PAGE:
Nobody Listens To Woody Harrelson

by Tippi Blevins July 15, 2008 12:08 pm
Nobody Listens To Woody Harrelson Actor and activist Woody Harrelson has been preaching the "Save the Planet" message for a long time now. As a twelve-year-old, he wrote fifty pages about threatened wildlife. He's campaigned to save the California redwoods, touted the myriad benefits of hemp, and toured the West Coast in a biodiesel-fueled bus for a documentary. Now, as he tells MTV Movies Blog, he gets to take his message to the big screen, by way of Roland Emmerich's apocalyptic 2012. He's set to play a doomsayer who's been "talking that there's gonna be hell to pay for what's been going on ecologically," but no one pays him any mind. Why? Well, he's Woody Harrelson! If you saw him coming at you with a "The End is Nigh!" sign, would you believe him or would you look for his stash? Let's take a brief look back at just a few of the disreputable characters he's played over the years:

Out of the Furnace: Hot in Herre

by Ethan Alter December 6, 2013 5:55 am
<i>Out of the Furnace</i>: Hot in Herre

With Gotham City in his rear view, Christian Bale ventures down Appalachia way in Out of the Furnace, the sophomore feature from actor-turned-would-be-auteur, Scott Cooper. Like his debut film, Crazy Heart, Furnace is a ruggedly regional film about working-class men who have long since let go of any youthful ambition and are now just looking to get by, wringing whatever modest pleasures out of life that they can. Also like Crazy Heart, Furnace is simple and straightforward to a fault. You spend the whole movie expecting it to lead someplace challenging or, failing that, genuinely interesting, only to arrive at the end credits without it having ventured any further than surface-level.

Seven Psychopaths: Psycho Killers, Qu’est-ce Que C’est?

by Ethan Alter October 12, 2012 11:21 am
<i>Seven Psychopaths</i>: Psycho Killers, Qu’est-ce Que C’est?

Ever had that experience where you've seen a comedy that made you laugh an awful lot, but you leave the theater not certain how much you actually liked it? That's the reaction I had coming out of Seven Psychopaths, the sophomore feature from acclaimed Irish playwright and filmmaker, Martin McDonagh. It was a strange feeling, because I enjoyed McDonagh's first film, the Colin Farrell/Brendan Gleeson hitman picture In Bruges, unreservedly. It was wonderfully written, impeccably acted and precise to the last gunshot and profanity-laced one-liner. Seven Psychopaths, in contrast, is almost deliberately messier -- a sprawling, intensely self-aware movie that is constantly commenting on its own narrative gamesmanship and even, to a certain extent, its shortcomings. The movie's meta-ness is a reliable source of laughs, but it's also somewhat exhausting; after a while, you kind of wish that McDonagh and his band of gun-toting psychopaths would stop being so cheeky about everything and just shoot straight.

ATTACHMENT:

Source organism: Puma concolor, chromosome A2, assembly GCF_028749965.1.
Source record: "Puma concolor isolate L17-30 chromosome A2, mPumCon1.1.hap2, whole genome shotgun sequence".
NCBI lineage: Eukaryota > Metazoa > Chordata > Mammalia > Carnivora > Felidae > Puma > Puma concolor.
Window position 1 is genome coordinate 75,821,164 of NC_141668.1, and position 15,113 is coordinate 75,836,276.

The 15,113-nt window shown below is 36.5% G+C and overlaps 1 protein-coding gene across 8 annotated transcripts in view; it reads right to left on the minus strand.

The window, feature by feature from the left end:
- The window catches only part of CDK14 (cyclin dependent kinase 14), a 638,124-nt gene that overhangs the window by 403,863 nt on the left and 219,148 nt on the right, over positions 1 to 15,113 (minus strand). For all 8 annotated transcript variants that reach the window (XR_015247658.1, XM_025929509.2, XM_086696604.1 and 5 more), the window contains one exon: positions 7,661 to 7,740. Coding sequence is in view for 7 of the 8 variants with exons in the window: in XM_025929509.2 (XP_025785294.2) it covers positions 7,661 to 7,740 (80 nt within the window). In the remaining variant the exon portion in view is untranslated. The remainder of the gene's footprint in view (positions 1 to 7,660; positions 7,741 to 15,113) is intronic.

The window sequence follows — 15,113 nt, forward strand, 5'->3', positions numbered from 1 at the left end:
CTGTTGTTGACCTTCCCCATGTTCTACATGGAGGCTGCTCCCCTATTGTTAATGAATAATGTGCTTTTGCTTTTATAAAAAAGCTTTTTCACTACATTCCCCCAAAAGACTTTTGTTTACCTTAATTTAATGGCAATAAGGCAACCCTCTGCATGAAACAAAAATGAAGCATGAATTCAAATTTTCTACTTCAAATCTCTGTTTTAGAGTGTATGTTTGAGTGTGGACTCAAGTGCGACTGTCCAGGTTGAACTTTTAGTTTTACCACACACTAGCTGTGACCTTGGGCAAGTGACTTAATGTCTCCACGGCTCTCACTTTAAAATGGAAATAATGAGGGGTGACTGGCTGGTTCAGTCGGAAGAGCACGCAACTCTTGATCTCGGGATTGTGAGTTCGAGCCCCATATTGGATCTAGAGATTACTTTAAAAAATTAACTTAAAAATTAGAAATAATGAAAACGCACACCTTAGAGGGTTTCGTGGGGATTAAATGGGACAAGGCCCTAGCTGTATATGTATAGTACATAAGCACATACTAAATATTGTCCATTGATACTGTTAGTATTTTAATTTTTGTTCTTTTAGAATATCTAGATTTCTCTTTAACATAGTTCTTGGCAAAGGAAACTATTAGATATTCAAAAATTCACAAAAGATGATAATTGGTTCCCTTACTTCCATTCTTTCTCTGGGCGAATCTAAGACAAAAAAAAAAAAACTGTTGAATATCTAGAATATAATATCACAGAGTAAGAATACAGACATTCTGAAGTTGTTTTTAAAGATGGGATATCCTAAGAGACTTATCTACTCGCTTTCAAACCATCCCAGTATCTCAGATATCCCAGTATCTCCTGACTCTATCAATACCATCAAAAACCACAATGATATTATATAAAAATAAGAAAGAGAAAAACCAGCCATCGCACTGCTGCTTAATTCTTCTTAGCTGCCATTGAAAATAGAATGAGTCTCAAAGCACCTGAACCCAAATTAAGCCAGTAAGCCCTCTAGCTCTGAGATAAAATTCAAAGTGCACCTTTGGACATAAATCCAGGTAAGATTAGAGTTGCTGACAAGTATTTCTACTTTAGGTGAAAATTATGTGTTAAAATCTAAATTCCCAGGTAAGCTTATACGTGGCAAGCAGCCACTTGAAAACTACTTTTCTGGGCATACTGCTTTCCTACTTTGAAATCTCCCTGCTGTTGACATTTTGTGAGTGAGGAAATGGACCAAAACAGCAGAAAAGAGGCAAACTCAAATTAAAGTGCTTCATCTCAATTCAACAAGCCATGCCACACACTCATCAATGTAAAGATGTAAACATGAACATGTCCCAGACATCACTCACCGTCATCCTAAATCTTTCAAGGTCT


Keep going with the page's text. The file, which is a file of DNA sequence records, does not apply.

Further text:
The Hunger Games: Katniss Deserves Better

by Ethan Alter March 22, 2012 11:30 am
<i>The Hunger Games</i>: Katniss Deserves Better

If there's a single takeaway from The Hunger Games, the first of four planned movies based on the omnipresent YA book franchise by Suzanne Collins, it's that Jennifer Lawrence is a genuine, true blue, big time movie star. Coming off a deservedly acclaimed breakout performance in the indie drama Winter's Bone and a strong supporting turn in last summer's comic book blockbuster X-Men: First Class, the actress picks up the archer's bow wielded by Katniss Everdeen, the girl revolutionary at the center of the novels. On the page, Katniss functions as a kind of wish-fulfillment character for every teen reader -- girls and boys alike -- that has ever felt alienated and aggrieved by an unjust society. (And that's pretty much every teenager from the dawn of time.) The great accomplishment of Lawrence's performance is that she takes a person that every fan of the book has imagined themselves being and makes her completely her own. From the opening scenes, she's completely locked in to Katniss's headspace and vividly portrays her transformation from amateur hunter to battle-tested fighter. So yes, Lawrence is terrific. The movie itself, unfortunately, is a disappointment.

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